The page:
One longtime advocate and domestic-violence survivor left the meeting in tears. “I felt as if I had a huge hole in my soul.”

The new bylaws were voted down.

The following day, barbed e-mails, typically copied to many in the domestic violence community, flew back and forth. They culminated in a public e-mail scolding of Coleman by Searle: “When are you going to work with and listen to those who want to support you and have UDVC be successful.”

Tension between Coleman and DCFS also simmered. When she asked for 2011 figures for money spent on perpetrator treatment in order to compile a Utah needs assessment required by FVPSA, DCFS’s former domestic-violence program administrator Del Bircher wrote to division director Platt, “I don’t trust how the information will be used.” Platt agreed: “Which is why I only want to give her very little info.”

Platt says the e-mail exchange was during the legislative session and he wanted to ensure the information given out to her was accurate, “that we were able to explain it. The reality is, facts are facts.”

The board and Coleman reworked the bylaws, simplifying the voting structure. While shelter providers were still in charge, state officials, among others, were once more eligible to be voting members. However, they could not be voted to the board if they had any influence over funding streams to shelters. Two months later, on May 21, the council voted to adopt the new bylaws version.

Coleman has mixed feelings. She now leads the UDVC—renamed as a coalition instead of a council—that, run by shelter providers, “is in minimum alignment” with federal regulations. But to get there, she also had to take out references to shelter providers doing sexual-assault work, the issue that had so irked Searle. “That doesn’t make any sense to me that to please local government I can’t have it in the bylaws,” she says.

JUMP INTO THE UNKNOWN
Coleman still has obstacles to negotiate, including a federal audit of her agency, which she fears will not go well because of its history of not being in compliance. But she also finds in the DCFS’s Oxborrow someone who speaks her language. Platt gave Oxborrow a mandate to bring the shelters and DCFS closer together. “I told her go check on the shelters, make sure we are in line with them,” Platt says. “I want to renew our efforts, to make sure we are part of discussions, to be supportive of latest research, the latest trends in intimate-partner violence.”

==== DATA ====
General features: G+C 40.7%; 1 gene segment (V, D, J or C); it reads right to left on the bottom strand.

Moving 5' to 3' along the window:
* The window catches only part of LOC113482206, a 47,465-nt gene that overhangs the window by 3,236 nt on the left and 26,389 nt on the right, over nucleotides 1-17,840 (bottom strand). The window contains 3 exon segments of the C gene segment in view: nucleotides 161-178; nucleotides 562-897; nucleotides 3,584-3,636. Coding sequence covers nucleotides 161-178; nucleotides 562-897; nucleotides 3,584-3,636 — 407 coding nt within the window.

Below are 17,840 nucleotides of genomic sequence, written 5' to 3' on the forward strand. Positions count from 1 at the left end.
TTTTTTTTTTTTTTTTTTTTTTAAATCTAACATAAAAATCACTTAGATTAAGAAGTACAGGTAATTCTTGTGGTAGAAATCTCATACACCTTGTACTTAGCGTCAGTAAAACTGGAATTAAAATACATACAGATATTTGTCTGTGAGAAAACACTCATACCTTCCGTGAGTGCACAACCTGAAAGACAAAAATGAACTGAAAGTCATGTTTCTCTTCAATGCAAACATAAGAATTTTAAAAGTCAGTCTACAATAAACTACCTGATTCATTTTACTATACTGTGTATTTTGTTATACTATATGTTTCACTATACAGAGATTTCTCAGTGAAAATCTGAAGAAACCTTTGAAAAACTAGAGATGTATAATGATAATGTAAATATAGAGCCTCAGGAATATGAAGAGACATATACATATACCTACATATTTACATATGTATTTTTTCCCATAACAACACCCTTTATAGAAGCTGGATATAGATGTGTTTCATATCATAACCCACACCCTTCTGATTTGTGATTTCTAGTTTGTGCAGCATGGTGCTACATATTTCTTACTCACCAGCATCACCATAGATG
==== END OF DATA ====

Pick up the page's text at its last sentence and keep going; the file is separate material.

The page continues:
Part of FVPSA’s funding requirement is a state plan to end domestic violence. While many other states have active 10-year plans to reduce domestic violence, no one City Weekly asked could locate one for Utah. There is also no needs assessment as yet done to plot out how big Utah’s domestic violence problem is, nor an effective tracking program in place to identify how the money is spent on treatment and how effective that treatment is.

Oxborrow says she and Coleman have already talked extensively about developing a needs assessment for Utah. “We need to organize ourselves and have a collective voice to seek funding,” Oxborrow says. “There’s been so much chaos for so long” in Utah’s domestic-violence-services community.

Coleman says she seeks “a strong partnership with the state, but one where our differences are respected.” She is determined to hold course. “Where I’ve gotten marginalized, my response is keep standing. That’s really what we ask victims to do.”

Despite the painful rejection Karen encountered when she sought help from Utah’s shelters, she agrees with Coleman. “I don’t have the luxury to crawl under a rock and hide or have an emotional breakdown,” she says. “There has to be a comeback story, the Rocky music, whatever you want to call it. I have to show my kids you keep going and don’t give up. Something will come of it.”

By early June, Karen and her children’s time at the Logan shelter was up. The allotted time for victims is 30 to 45 days before moving to transitional housing. But Karen could not find somewhere to rent that was appropriate for her family. CAPSA gave her a two-week extension while she continued the search.

Despite the lingering uncertainty, Karen says that women who find themselves caught between an abusive partner and the underfunded shelters of Utah shouldn’t think twice.

“Leap anyway,” she says.